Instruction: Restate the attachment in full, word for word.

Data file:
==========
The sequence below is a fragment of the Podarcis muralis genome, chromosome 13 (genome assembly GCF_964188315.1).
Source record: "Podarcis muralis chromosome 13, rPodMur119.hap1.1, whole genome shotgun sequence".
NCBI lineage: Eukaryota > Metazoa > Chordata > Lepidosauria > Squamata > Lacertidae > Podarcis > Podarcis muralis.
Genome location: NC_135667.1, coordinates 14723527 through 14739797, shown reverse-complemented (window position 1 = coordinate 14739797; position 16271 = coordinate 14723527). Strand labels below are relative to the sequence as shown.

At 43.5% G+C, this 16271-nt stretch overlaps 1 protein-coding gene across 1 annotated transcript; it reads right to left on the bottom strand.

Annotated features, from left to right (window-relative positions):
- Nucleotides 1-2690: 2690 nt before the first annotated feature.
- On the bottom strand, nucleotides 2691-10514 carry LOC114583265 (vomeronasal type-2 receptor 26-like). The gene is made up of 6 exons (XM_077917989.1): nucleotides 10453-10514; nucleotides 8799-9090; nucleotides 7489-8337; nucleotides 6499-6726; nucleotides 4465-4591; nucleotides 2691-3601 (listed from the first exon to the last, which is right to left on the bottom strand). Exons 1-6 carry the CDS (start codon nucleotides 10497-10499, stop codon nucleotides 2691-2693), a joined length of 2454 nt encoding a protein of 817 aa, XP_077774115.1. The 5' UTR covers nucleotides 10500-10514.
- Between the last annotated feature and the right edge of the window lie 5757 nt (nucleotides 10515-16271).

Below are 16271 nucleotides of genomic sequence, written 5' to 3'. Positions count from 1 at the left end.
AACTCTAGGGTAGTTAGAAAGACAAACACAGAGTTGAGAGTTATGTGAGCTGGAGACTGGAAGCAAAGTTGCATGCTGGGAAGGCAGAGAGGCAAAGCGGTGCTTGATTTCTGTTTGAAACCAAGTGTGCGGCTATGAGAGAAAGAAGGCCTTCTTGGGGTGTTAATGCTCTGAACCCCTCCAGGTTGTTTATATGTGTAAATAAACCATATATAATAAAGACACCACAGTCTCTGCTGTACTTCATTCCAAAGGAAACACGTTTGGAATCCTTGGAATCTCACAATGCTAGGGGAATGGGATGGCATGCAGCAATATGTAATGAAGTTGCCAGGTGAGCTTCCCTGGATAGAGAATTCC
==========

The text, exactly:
The sequence below is a fragment of the Podarcis muralis genome, chromosome 13 (genome assembly GCF_964188315.1).
Source record: "Podarcis muralis chromosome 13, rPodMur119.hap1.1, whole genome shotgun sequence".
NCBI lineage: Eukaryota > Metazoa > Chordata > Lepidosauria > Squamata > Lacertidae > Podarcis > Podarcis muralis.
Genome location: NC_135667.1, coordinates 14723527 through 14739797, shown reverse-complemented (window position 1 = coordinate 14739797; position 16271 = coordinate 14723527). Strand labels below are relative to the sequence as shown.

At 43.5% G+C, this 16271-nt stretch overlaps 1 protein-coding gene across 1 annotated transcript; it reads right to left on the bottom strand.

Annotated features, from left to right (window-relative positions):
- Nucleotides 1-2690: 2690 nt before the first annotated feature.
- On the bottom strand, nucleotides 2691-10514 carry LOC114583265 (vomeronasal type-2 receptor 26-like). The gene is made up of 6 exons (XM_077917989.1): nucleotides 10453-10514; nucleotides 8799-9090; nucleotides 7489-8337; nucleotides 6499-6726; nucleotides 4465-4591; nucleotides 2691-3601 (listed from the first exon to the last, which is right to left on the bottom strand). Exons 1-6 carry the CDS (start codon nucleotides 10497-10499, stop codon nucleotides 2691-2693), a joined length of 2454 nt encoding a protein of 817 aa, XP_077774115.1. The 5' UTR covers nucleotides 10500-10514.
- Between the last annotated feature and the right edge of the window lie 5757 nt (nucleotides 10515-16271).

Below are 16271 nucleotides of genomic sequence, written 5' to 3'. Positions count from 1 at the left end.
AACTCTAGGGTAGTTAGAAAGACAAACACAGAGTTGAGAGTTATGTGAGCTGGAGACTGGAAGCAAAGTTGCATGCTGGGAAGGCAGAGAGGCAAAGCGGTGCTTGATTTCTGTTTGAAACCAAGTGTGCGGCTATGAGAGAAAGAAGGCCTTCTTGGGGTGTTAATGCTCTGAACCCCTCCAGGTTGTTTATATGTGTAAATAAACCATATATAATAAAGACACCACAGTCTCTGCTGTACTTCATTCCAAAGGAAACACGTTTGGAATCCTTGGAATCTCACAATGCTAGGGGAATGGGATGGCATGCAGCAATATGTAATGAAGTTGCCAGGTGAGCTTCCCTGGATAGAGAATTCC